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This Thursday: Webinar Appearance about Games for Online Teaching

Hi there!

Just wanted to let you know that I will be making an appearance as part of a upcoming panel for the Frances Clark Center’s “Teaching in the Time of Covid-19” webinar series. You might like to consider watching this free webinar!

The topic is Games for Online Teaching, and the panel includes Nicola Cantan, Amy Chaplin, Christina Whitlock, Melissa Willis, and myself. In this webinar, we’ll be covering a variety of ways you can use games and activities in your online lessons. You won’t want to miss it!

The webinar will take place Thursday, May 21, 2020 at 11am EDT. Be sure to mark your calendar. Click here to register for the webinar or to afterwards watch the replay video!

P.S.: Are you involved in the programming for your local music teachers association chapter? Are you looking for speakers? I’d be honored if you’d consider my sessions. I can travel to deliver them in person or present online via Zoom. Check out my presentation topics here.

Studio Business

Studio Communication: Printouts, Newsletters, Emails, Oh my!

Let’s talk studio communication! In this blog post, I’ll share about how my studio communication has evolved over time since I began teaching and some examples of studio communication I’ve sent to my students. At the end of the post, please consider sharing with us about your own studio communication. I hope you’ll pick up some fresh ideas or inspiration!

1. Hardcopy Newsletters

Do you remember the days of hardcopy studio newsletters? 🙂 I bet many of us have gone digital nowadays. But there’s certainly a time and place for hardcopies.

When I first started teaching piano back in the 2000s, my newsletters and notes to parents were all hardcopy printouts. My newsletter was published monthly. I spent a decent amount of time creating them, but I enjoyed it.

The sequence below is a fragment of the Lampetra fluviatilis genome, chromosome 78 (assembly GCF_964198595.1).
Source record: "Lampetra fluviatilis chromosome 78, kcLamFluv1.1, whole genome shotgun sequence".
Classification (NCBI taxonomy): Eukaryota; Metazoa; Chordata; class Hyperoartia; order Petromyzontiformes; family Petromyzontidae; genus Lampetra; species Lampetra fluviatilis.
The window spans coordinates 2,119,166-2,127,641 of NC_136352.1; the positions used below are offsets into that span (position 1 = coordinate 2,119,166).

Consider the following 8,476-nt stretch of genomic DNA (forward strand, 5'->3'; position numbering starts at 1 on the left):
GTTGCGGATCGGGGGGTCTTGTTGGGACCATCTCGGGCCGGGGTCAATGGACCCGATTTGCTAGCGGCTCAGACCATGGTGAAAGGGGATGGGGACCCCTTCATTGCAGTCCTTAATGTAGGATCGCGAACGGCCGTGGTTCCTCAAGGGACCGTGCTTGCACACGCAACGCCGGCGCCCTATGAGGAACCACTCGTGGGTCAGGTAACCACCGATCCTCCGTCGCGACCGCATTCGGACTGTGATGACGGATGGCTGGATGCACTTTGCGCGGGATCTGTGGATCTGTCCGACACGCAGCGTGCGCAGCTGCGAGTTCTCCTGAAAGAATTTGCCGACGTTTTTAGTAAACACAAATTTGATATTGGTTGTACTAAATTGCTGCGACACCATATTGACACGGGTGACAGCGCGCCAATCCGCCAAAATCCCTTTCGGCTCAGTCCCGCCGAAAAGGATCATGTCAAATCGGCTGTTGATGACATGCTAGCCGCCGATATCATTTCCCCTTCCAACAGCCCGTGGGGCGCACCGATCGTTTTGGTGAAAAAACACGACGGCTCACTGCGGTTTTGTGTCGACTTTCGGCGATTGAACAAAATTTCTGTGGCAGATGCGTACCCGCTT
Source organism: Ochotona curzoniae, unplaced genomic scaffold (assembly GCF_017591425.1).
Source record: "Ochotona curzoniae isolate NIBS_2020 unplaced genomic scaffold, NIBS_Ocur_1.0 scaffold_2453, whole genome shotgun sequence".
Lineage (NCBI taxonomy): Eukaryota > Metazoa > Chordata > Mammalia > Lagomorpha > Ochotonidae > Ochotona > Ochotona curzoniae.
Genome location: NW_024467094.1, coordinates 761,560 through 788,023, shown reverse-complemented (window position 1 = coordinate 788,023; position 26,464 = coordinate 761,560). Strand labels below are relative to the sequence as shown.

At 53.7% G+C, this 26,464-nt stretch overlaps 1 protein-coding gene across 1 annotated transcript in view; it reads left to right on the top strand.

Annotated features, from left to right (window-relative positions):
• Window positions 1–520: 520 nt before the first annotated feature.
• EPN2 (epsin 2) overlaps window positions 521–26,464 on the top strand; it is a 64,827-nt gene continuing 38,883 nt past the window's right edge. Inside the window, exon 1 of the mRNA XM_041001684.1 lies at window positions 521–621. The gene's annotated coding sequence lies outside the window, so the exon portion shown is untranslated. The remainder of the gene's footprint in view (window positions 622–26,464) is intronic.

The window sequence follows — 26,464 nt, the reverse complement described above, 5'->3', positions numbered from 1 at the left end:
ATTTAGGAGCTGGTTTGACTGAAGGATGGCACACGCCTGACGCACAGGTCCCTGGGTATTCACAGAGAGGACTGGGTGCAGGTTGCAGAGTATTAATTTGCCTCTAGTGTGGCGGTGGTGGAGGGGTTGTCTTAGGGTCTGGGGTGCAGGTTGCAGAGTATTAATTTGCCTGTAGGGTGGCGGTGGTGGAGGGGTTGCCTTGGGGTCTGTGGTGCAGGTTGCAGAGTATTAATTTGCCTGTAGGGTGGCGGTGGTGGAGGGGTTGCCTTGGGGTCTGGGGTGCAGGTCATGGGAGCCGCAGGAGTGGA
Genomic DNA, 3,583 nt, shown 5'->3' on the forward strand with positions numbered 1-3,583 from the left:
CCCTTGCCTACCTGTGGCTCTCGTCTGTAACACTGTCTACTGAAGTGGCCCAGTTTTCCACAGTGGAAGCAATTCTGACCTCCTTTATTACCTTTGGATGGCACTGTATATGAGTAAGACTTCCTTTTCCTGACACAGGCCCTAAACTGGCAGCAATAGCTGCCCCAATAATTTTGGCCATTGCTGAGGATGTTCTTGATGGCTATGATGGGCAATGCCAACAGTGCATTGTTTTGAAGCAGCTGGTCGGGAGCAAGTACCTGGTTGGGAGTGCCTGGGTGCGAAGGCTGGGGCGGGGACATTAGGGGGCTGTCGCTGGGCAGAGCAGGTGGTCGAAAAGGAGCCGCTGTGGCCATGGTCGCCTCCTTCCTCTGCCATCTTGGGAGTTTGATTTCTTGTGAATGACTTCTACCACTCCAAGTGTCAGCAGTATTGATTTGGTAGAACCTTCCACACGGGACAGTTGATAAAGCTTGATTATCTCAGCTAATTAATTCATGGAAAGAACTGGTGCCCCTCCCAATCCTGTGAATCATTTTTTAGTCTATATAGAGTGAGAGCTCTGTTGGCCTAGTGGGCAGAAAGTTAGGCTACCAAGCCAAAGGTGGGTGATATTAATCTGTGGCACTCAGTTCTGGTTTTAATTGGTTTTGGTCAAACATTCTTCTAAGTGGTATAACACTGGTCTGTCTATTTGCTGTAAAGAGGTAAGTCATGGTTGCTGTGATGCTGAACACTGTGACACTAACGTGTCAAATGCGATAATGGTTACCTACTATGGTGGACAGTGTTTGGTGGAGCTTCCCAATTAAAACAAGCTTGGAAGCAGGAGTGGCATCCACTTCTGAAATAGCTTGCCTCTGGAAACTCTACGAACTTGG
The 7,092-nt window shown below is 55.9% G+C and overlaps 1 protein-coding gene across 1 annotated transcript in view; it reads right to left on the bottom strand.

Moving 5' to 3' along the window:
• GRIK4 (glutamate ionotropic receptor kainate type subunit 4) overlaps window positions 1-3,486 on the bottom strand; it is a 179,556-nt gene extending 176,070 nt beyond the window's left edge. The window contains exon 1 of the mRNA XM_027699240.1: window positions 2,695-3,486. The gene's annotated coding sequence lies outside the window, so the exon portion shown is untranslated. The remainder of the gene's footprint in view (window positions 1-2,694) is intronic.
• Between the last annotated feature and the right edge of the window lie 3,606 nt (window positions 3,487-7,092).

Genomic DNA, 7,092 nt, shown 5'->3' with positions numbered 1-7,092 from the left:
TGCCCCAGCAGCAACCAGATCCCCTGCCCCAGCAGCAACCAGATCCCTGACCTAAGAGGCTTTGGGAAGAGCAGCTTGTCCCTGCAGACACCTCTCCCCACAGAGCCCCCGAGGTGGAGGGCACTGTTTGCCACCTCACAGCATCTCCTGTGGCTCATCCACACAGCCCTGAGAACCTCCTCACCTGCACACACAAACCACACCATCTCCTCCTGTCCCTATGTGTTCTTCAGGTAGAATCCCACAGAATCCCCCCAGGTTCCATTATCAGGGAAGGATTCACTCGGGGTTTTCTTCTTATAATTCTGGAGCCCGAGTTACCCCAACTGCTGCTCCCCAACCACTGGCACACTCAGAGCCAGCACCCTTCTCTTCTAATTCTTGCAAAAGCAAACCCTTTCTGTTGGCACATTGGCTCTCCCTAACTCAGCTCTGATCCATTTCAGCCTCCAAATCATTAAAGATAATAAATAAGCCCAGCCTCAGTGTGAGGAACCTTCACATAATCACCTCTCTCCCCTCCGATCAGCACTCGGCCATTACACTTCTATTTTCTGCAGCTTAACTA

Below is an example newsletter I made for my students back in 2011. Click the images to enlarge.

I switched from hardcopy newsletters to email around 2012. But, I do still find it useful to send home hardcopies of certain things. Perhaps you agree!

For example, I like to send home hardcopy flyers about certain local event opportunities for students. Another example is for important communication — such as when I informed students of my planned move from Ohio to Michigan. In these cases, I use both email and hardcopy.

2. Email Marketing Services

When I decided to make the switch to email newsletters, I researched the popular email marketing platforms and ended up choosing MailChimp. I liked their user interface and the attractive email templates. The plans are reasonable; in fact, many piano teachers will be able to get by just fine using the free plan.

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My Students’ 2020 Virtual Piano Recital: How-To Steps and How it Turned Out

My student recital this year was canceled, as I’m sure is the case for many of you due to the current COVID-19 pandemic. In place of our in-person event, my students and I moved forward with “Plan B” — organizing a “virtual recital”. I went about this process similar to the way my friend Jonathan Roberts did, as discussed in this recent Teacher Feature post.

I pretty pleased with how it turned out, and I’d actually like to use this recital format again sometime in the future! In this long-form blog post, I’ll share specific steps for how I went about organizing and publishing my studio’s virtual recital, and what I learned along the way.